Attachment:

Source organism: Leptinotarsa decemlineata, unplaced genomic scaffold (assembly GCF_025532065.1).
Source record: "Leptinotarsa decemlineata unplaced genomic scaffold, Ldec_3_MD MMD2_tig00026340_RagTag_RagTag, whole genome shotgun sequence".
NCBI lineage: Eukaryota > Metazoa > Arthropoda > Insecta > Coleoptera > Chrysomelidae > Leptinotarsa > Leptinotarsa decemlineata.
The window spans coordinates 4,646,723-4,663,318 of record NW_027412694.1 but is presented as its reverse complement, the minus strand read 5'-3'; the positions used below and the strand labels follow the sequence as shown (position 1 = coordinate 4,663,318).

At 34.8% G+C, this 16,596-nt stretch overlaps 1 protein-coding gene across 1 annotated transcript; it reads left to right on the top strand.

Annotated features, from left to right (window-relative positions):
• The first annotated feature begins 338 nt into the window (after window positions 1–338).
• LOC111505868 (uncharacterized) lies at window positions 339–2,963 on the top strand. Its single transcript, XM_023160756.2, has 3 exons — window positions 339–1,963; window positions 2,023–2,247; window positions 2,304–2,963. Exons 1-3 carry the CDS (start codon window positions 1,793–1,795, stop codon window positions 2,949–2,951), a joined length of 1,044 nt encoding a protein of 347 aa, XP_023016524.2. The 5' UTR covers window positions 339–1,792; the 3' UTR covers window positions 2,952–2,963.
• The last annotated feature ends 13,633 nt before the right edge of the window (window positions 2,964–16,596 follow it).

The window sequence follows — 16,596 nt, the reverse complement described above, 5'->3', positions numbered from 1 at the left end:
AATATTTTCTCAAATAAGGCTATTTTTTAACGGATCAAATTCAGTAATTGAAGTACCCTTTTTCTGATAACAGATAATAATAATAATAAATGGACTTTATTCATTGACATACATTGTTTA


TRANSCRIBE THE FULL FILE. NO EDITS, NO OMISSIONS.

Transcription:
Source organism: Leptinotarsa decemlineata, unplaced genomic scaffold (assembly GCF_025532065.1).
Source record: "Leptinotarsa decemlineata unplaced genomic scaffold, Ldec_3_MD MMD2_tig00026340_RagTag_RagTag, whole genome shotgun sequence".
NCBI lineage: Eukaryota > Metazoa > Arthropoda > Insecta > Coleoptera > Chrysomelidae > Leptinotarsa > Leptinotarsa decemlineata.
The window spans coordinates 4,646,723-4,663,318 of record NW_027412694.1 but is presented as its reverse complement, the minus strand read 5'-3'; the positions used below and the strand labels follow the sequence as shown (position 1 = coordinate 4,663,318).

At 34.8% G+C, this 16,596-nt stretch overlaps 1 protein-coding gene across 1 annotated transcript; it reads left to right on the top strand.

Annotated features, from left to right (window-relative positions):
• The first annotated feature begins 338 nt into the window (after window positions 1–338).
• LOC111505868 (uncharacterized) lies at window positions 339–2,963 on the top strand. Its single transcript, XM_023160756.2, has 3 exons — window positions 339–1,963; window positions 2,023–2,247; window positions 2,304–2,963. Exons 1-3 carry the CDS (start codon window positions 1,793–1,795, stop codon window positions 2,949–2,951), a joined length of 1,044 nt encoding a protein of 347 aa, XP_023016524.2. The 5' UTR covers window positions 339–1,792; the 3' UTR covers window positions 2,952–2,963.
• The last annotated feature ends 13,633 nt before the right edge of the window (window positions 2,964–16,596 follow it).

The window sequence follows — 16,596 nt, the reverse complement described above, 5'->3', positions numbered from 1 at the left end:
AATATTTTCTCAAATAAGGCTATTTTTTAACGGATCAAATTCAGTAATTGAAGTACCCTTTTTCTGATAACAGATAATAATAATAATAAATGGACTTTATTCATTGACATACATTGTTTA